When Oxford was in his mid-twenties in 1575 he spent several weeks in Paris, where he was entertained at the French court by Henry III, Catherine de Medici and Marguerite de Valois.  He then spent a year traveling in Italy, where he attended performances of commedia dell ‘arte, and in fact an eyewitness account reported that he joined a hilarious skit that involved jousting with a woman and falling from his horse and rolling on the ground.
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Shakespeare’s other comedies of the 1590’s, all viewed as indebted to writings attributed to Lyly, included The Comedy of Errors, The Two Gentlemen of Verona, The Taming of the Shrew, Much Ado About Nothing, As You Like It and Twelfth Night.
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In his three-volume Complete Works of John Lyly in 1902, R. W. Bond wrote that Lyly was “the first regular English dramatist, the true inventor and introducer of dramatic style, conduct and dialogue. There is no play before Lyly. He wrote eight; and immediately thereafter England produced some hundreds — produced that marvel and pride of the greatest literature in the world, the Elizabethan Drama.”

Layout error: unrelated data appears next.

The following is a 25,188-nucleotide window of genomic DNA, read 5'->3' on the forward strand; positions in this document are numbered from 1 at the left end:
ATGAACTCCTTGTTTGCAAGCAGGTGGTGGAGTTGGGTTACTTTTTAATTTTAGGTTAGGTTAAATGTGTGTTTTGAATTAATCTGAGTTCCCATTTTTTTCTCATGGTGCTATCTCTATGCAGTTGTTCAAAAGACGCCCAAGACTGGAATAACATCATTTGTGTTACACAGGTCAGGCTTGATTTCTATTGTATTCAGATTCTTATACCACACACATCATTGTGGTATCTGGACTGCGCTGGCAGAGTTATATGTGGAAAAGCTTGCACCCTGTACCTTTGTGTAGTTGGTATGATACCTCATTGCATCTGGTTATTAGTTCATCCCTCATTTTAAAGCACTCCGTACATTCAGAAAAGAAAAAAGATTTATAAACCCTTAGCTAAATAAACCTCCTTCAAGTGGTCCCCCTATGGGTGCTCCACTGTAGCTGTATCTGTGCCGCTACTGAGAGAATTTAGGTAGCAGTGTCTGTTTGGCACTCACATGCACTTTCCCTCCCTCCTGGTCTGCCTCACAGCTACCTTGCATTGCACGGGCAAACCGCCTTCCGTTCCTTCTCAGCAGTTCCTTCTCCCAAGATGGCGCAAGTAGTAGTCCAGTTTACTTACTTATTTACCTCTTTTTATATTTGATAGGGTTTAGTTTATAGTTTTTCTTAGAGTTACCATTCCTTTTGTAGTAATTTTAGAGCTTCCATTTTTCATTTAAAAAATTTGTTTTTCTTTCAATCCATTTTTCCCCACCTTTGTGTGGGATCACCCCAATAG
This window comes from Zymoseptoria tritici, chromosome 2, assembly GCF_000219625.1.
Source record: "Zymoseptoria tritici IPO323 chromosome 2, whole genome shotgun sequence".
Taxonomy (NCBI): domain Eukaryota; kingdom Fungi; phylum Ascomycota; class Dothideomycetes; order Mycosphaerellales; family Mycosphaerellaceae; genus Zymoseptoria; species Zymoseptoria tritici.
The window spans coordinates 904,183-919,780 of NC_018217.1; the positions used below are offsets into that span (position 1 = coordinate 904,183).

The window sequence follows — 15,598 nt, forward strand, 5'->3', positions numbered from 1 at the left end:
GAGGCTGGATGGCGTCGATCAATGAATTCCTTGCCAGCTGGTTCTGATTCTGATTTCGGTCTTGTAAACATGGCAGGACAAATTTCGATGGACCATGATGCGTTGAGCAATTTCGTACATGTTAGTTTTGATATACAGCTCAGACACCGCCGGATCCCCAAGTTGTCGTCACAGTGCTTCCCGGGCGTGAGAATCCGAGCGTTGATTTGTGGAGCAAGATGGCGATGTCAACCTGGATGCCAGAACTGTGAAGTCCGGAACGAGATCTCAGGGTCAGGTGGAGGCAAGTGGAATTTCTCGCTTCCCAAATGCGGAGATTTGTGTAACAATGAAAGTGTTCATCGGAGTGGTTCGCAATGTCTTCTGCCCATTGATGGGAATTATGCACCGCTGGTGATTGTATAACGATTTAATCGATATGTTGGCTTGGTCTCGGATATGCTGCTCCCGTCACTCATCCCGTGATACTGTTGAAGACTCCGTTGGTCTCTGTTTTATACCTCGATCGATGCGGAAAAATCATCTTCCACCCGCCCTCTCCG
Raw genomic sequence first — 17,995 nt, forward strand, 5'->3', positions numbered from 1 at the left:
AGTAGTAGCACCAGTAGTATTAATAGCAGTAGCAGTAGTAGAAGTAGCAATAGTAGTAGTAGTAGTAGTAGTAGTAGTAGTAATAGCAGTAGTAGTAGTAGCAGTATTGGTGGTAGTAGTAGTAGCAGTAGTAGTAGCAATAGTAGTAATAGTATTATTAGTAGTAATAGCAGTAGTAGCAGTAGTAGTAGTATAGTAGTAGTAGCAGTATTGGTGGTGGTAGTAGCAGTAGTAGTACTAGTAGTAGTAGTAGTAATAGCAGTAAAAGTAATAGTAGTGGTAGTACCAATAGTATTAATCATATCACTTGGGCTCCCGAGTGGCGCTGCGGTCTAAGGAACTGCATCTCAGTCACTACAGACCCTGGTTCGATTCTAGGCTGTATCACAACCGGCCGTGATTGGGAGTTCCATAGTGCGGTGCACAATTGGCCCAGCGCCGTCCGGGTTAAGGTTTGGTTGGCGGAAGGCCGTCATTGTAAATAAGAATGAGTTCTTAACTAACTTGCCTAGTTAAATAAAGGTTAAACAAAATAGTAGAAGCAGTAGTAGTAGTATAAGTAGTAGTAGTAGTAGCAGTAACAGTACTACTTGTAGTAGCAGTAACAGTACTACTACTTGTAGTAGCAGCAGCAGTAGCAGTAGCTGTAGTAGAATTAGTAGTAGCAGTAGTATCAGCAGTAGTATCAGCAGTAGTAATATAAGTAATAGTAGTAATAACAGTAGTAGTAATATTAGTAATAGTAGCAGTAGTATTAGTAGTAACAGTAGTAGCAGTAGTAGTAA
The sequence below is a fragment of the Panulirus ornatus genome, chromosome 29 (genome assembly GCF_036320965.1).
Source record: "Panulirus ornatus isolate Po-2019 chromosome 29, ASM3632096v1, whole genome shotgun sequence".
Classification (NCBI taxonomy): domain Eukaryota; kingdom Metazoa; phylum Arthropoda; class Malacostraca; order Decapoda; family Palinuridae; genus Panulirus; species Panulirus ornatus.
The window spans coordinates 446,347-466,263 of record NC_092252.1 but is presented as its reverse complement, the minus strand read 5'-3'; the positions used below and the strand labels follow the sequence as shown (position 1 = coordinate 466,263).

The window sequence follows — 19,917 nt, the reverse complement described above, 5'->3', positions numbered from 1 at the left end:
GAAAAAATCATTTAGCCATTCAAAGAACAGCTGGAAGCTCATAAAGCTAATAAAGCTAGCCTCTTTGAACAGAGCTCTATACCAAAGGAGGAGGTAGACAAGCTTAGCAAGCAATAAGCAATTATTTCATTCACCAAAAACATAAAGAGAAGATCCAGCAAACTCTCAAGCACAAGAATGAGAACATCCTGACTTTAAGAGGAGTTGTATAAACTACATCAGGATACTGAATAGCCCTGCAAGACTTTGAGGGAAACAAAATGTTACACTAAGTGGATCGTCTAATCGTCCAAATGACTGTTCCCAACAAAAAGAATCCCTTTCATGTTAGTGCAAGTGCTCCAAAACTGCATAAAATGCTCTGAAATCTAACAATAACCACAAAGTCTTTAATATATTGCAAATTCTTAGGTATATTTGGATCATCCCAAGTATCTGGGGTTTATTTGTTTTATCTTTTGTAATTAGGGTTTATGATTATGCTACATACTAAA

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Bond wrote of “the immense superiority” of Lyly’s work “to anything that preceded it” and cited “his prime importance as Shakespeare’s chief master and exemplar. In comedy Lyly is Shakespeare’s only model.  The evidence of Shakespeare’s study and imitation of him is abundant, and Lyly’s influence is of a far more permanent nature than any exercised on the great poet by other writers.”
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The Life and Complete Works of Lyly by Bond - 1902

Bond speculated that Lyly “first received the dramatic impulse” from his master Lord Oxford; but the extent of Oxford’s role was virtually unknown until 1912, when a professor at the University of Nebraska published a remarkable discovery.  Charles William Wallace, PhD reported in The Evolution of the English Drama up to Shakespeare that he had found records showing that Edward de Vere had contributed far more to that “evolution” than scholars had realized.
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Wallace focused on the private Blackfriars theatre, where plays were rehearsed in front of aristocrats before being brought to the royal court.  Blackfriars Playhouse faced deep legal and financial troubles in 1583, but then a nobleman intervened behind the scenes: